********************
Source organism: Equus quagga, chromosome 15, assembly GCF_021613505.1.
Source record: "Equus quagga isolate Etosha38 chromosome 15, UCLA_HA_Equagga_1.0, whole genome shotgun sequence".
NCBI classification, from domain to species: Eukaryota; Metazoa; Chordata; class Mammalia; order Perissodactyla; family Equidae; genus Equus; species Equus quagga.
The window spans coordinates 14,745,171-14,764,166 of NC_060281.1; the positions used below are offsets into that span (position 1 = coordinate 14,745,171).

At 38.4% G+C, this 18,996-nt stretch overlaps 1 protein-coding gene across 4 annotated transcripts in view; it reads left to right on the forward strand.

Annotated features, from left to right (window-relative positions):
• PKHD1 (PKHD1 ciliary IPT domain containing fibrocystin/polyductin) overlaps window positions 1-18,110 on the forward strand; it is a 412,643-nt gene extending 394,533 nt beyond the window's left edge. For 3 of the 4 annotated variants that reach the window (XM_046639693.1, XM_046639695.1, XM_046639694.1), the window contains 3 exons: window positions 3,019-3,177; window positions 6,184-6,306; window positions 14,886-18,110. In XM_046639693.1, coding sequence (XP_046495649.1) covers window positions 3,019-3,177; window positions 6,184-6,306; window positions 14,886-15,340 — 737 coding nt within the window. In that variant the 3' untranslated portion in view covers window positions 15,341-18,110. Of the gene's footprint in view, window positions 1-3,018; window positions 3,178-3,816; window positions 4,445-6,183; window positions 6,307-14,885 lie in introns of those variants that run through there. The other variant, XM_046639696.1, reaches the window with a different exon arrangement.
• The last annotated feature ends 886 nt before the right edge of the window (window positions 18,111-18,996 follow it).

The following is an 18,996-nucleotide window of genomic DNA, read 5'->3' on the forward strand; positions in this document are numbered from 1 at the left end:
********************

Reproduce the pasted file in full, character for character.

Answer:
Source organism: Equus quagga, chromosome 15, assembly GCF_021613505.1.
Source record: "Equus quagga isolate Etosha38 chromosome 15, UCLA_HA_Equagga_1.0, whole genome shotgun sequence".
NCBI classification, from domain to species: Eukaryota; Metazoa; Chordata; class Mammalia; order Perissodactyla; family Equidae; genus Equus; species Equus quagga.
The window spans coordinates 14,745,171-14,764,166 of NC_060281.1; the positions used below are offsets into that span (position 1 = coordinate 14,745,171).

At 38.4% G+C, this 18,996-nt stretch overlaps 1 protein-coding gene across 4 annotated transcripts in view; it reads left to right on the forward strand.

Annotated features, from left to right (window-relative positions):
• PKHD1 (PKHD1 ciliary IPT domain containing fibrocystin/polyductin) overlaps window positions 1-18,110 on the forward strand; it is a 412,643-nt gene extending 394,533 nt beyond the window's left edge. For 3 of the 4 annotated variants that reach the window (XM_046639693.1, XM_046639695.1, XM_046639694.1), the window contains 3 exons: window positions 3,019-3,177; window positions 6,184-6,306; window positions 14,886-18,110. In XM_046639693.1, coding sequence (XP_046495649.1) covers window positions 3,019-3,177; window positions 6,184-6,306; window positions 14,886-15,340 — 737 coding nt within the window. In that variant the 3' untranslated portion in view covers window positions 15,341-18,110. Of the gene's footprint in view, window positions 1-3,018; window positions 3,178-3,816; window positions 4,445-6,183; window positions 6,307-14,885 lie in introns of those variants that run through there. The other variant, XM_046639696.1, reaches the window with a different exon arrangement.
• The last annotated feature ends 886 nt before the right edge of the window (window positions 18,111-18,996 follow it).

The following is an 18,996-nucleotide window of genomic DNA, read 5'->3' on the forward strand; positions in this document are numbered from 1 at the left end: